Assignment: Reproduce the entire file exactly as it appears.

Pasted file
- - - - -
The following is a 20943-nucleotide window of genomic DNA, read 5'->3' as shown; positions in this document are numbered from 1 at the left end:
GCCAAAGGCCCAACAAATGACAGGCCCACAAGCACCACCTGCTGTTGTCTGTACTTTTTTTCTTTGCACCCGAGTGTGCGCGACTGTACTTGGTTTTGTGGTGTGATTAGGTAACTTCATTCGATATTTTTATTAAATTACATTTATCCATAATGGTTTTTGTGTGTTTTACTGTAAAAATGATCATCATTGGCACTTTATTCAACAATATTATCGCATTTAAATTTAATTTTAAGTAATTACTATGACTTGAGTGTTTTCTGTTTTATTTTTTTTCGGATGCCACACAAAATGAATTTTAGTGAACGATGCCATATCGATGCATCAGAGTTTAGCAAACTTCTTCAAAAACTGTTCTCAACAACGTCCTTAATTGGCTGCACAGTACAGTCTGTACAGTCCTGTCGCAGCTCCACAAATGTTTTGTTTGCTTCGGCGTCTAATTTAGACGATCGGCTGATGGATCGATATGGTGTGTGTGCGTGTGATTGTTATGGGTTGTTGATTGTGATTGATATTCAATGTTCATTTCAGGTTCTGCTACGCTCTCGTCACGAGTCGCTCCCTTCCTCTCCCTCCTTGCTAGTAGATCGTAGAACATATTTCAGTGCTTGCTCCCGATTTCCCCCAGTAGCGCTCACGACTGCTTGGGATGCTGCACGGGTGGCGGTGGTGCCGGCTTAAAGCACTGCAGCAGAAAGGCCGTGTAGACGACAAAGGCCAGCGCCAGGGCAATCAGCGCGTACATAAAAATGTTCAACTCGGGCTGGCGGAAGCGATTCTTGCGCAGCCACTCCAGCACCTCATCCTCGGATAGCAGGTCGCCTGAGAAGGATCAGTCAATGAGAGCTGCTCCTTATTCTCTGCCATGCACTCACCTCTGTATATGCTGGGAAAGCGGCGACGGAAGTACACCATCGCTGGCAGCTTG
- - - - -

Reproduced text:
The following is a 20943-nucleotide window of genomic DNA, read 5'->3' as shown; positions in this document are numbered from 1 at the left end:
GCCAAAGGCCCAACAAATGACAGGCCCACAAGCACCACCTGCTGTTGTCTGTACTTTTTTTCTTTGCACCCGAGTGTGCGCGACTGTACTTGGTTTTGTGGTGTGATTAGGTAACTTCATTCGATATTTTTATTAAATTACATTTATCCATAATGGTTTTTGTGTGTTTTACTGTAAAAATGATCATCATTGGCACTTTATTCAACAATATTATCGCATTTAAATTTAATTTTAAGTAATTACTATGACTTGAGTGTTTTCTGTTTTATTTTTTTTCGGATGCCACACAAAATGAATTTTAGTGAACGATGCCATATCGATGCATCAGAGTTTAGCAAACTTCTTCAAAAACTGTTCTCAACAACGTCCTTAATTGGCTGCACAGTACAGTCTGTACAGTCCTGTCGCAGCTCCACAAATGTTTTGTTTGCTTCGGCGTCTAATTTAGACGATCGGCTGATGGATCGATATGGTGTGTGTGCGTGTGATTGTTATGGGTTGTTGATTGTGATTGATATTCAATGTTCATTTCAGGTTCTGCTACGCTCTCGTCACGAGTCGCTCCCTTCCTCTCCCTCCTTGCTAGTAGATCGTAGAACATATTTCAGTGCTTGCTCCCGATTTCCCCCAGTAGCGCTCACGACTGCTTGGGATGCTGCACGGGTGGCGGTGGTGCCGGCTTAAAGCACTGCAGCAGAAAGGCCGTGTAGACGACAAAGGCCAGCGCCAGGGCAATCAGCGCGTACATAAAAATGTTCAACTCGGGCTGGCGGAAGCGATTCTTGCGCAGCCACTCCAGCACCTCATCCTCGGATAGCAGGTCGCCTGAGAAGGATCAGTCAATGAGAGCTGCTCCTTATTCTCTGCCATGCACTCACCTCTGTATATGCTGGGAAAGCGGCGACGGAAGTACACCATCGCTGGCAGCTTG